The infamous 100-mile stretch of pure wilderness as the Appalachian Trail nears its northern terminus.









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The Hundred Mile Wilderness on the Appalachian Trail is one of the most challenging and rugged backcountry stretches of singletrack you can find in New England.

According to [this source](, it's "generally considered the wildest section of the Appalachian Trail, and one of the most challenging to navigate and traverse," despite its status as a National Recreation Trail.

Endless summits and backcountry waterways define the landscape, and remote logging roads are about the only way to gain access to the route other than its start and finish. For trail runners eyeing this section of the AT for a long adventure run, its difficulty cannot be understated.

According to [](, elite runners have clocked times around 30-hours, while others could range anywhere from 40 to 60 hours.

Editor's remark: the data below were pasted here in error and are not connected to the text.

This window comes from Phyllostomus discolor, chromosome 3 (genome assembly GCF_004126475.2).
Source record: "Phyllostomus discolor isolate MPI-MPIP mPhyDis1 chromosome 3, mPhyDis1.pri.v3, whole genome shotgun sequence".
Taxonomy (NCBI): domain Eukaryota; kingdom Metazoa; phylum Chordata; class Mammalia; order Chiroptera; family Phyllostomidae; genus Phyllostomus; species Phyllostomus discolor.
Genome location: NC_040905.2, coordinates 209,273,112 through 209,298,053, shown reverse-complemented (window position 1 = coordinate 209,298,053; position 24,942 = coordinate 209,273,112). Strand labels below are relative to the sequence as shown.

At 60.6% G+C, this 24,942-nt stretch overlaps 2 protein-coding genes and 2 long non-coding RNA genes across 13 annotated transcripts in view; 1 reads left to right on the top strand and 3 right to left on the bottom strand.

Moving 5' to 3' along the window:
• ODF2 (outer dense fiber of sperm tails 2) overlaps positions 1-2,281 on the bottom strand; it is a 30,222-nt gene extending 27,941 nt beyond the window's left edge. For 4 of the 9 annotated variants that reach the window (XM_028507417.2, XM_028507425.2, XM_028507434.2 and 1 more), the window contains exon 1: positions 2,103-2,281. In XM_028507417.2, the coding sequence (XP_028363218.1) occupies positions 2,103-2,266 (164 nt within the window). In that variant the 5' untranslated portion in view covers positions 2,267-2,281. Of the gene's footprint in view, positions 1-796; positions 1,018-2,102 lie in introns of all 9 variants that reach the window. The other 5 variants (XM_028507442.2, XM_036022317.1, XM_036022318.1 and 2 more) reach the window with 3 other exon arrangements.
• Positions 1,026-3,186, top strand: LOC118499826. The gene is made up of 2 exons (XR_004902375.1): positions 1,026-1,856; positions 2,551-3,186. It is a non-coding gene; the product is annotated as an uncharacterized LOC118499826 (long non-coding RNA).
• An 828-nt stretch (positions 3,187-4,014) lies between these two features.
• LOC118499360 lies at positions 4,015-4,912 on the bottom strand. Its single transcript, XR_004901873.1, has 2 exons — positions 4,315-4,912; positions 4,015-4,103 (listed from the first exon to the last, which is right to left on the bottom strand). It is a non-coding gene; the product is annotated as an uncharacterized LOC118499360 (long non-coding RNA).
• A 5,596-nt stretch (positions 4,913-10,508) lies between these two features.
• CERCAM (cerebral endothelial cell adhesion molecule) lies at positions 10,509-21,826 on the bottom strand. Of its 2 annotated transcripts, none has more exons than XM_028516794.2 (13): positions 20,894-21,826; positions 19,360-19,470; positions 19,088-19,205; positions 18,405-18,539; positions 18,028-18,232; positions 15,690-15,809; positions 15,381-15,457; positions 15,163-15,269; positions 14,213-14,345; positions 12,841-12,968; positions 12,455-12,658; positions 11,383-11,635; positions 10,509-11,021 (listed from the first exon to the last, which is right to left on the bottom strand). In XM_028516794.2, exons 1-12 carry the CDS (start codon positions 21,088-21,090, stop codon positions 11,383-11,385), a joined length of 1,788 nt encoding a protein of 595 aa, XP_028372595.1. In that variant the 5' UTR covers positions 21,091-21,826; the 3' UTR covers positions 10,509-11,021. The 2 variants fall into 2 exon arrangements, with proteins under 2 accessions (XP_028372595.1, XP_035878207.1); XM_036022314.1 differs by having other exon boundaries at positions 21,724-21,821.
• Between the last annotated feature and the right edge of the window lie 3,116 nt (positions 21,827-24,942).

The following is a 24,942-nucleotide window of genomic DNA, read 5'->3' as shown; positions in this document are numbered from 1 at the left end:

As such, distance trail runners, thru-hikers, and fast-packers frequent the trail during the warmer months. The *official* Hundred-Mile Wilderness begins at Abol Bridge and extends to the entrance of Baxter State Park.

A visit to the AT's northern terminus at Mount Katahdin is often paired with this run, but make sure to call the state park first for the most up-to-date information on trails and operating hours.

Those simply visiting the area will likely want to check out [this route]( to the summit of Katahdin during their visit.

For runners and hikers alike, there are virtually no crew access points for the entire stretch, though [this source]( notes how "in 2000, a series of new logging roads and a marked side-trail offered hikers re-supply and lodging opportunities between miles 55 and 65 heading northbound from Monson." Between ridgelines, water can be treated or filtered from most of the ponds and lakes, though always be mindful of any active logging activities that may be happening in the vicinity. Sources: